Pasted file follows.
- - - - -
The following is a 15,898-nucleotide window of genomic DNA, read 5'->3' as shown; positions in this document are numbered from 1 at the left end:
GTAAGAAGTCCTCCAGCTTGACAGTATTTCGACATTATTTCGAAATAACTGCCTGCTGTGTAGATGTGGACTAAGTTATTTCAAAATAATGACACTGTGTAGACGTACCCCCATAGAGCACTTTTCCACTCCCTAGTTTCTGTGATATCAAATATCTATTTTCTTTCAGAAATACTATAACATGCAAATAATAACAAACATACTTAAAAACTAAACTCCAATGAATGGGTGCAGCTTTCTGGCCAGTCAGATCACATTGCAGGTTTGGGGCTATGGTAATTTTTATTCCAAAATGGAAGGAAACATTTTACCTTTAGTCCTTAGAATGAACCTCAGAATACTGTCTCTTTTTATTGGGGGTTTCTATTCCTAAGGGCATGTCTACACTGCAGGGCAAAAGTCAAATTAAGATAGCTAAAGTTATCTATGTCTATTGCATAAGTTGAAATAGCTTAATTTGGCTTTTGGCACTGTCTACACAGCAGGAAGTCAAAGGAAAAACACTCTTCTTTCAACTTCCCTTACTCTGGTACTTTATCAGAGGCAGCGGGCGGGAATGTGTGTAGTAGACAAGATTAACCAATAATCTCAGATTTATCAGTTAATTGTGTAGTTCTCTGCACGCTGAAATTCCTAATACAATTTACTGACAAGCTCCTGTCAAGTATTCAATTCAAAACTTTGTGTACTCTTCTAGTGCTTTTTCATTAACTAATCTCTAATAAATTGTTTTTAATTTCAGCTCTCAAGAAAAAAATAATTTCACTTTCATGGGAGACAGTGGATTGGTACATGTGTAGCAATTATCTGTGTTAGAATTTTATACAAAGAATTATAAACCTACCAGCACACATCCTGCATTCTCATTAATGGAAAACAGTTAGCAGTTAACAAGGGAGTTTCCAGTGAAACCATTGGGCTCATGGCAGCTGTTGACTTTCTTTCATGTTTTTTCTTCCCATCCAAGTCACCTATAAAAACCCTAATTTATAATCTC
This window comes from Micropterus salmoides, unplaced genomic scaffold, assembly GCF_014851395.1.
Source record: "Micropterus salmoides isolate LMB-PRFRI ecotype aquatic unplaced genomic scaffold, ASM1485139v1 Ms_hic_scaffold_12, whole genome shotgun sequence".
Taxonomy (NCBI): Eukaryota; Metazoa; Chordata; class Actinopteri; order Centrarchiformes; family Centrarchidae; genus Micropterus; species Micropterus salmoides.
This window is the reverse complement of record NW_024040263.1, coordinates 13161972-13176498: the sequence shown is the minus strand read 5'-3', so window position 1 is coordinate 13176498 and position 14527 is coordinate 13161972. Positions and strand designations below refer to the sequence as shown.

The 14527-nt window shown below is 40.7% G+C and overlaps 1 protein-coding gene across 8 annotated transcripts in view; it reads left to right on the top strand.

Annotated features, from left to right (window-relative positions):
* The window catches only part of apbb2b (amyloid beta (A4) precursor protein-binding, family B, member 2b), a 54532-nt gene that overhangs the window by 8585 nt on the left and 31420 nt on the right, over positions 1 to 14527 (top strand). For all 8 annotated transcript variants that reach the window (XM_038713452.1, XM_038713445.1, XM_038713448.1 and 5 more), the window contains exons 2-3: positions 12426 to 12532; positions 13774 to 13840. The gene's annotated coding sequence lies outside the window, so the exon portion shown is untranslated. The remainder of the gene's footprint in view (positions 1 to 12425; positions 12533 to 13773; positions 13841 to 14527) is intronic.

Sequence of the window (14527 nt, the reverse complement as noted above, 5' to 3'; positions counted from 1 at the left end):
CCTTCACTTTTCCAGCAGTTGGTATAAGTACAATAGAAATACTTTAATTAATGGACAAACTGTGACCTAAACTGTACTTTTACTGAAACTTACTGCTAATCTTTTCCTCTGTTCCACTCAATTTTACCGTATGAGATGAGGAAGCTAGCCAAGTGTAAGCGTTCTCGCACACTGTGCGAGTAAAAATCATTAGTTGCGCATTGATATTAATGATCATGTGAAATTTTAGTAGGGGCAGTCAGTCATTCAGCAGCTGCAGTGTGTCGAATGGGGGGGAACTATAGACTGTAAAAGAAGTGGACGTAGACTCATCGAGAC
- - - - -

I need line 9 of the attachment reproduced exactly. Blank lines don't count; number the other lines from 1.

* The window catches only part of apbb2b (amyloid beta (A4) precursor protein-binding, family B, member 2b), a 54532-nt gene that overhangs the window by 8585 nt on the left and 31420 nt on the right, over positions 1 to 14527 (top strand). For all 8 annotated transcript variants that reach the window (XM_038713452.1, XM_038713445.1, XM_038713448.1 and 5 more), the window contains exons 2-3: positions 12426 to 12532; positions 13774 to 13840. The gene's annotated coding sequence lies outside the window, so the exon portion shown is untranslated. The remainder of the gene's footprint in view (positions 1 to 12425; positions 12533 to 13773; positions 13841 to 14527) is intronic.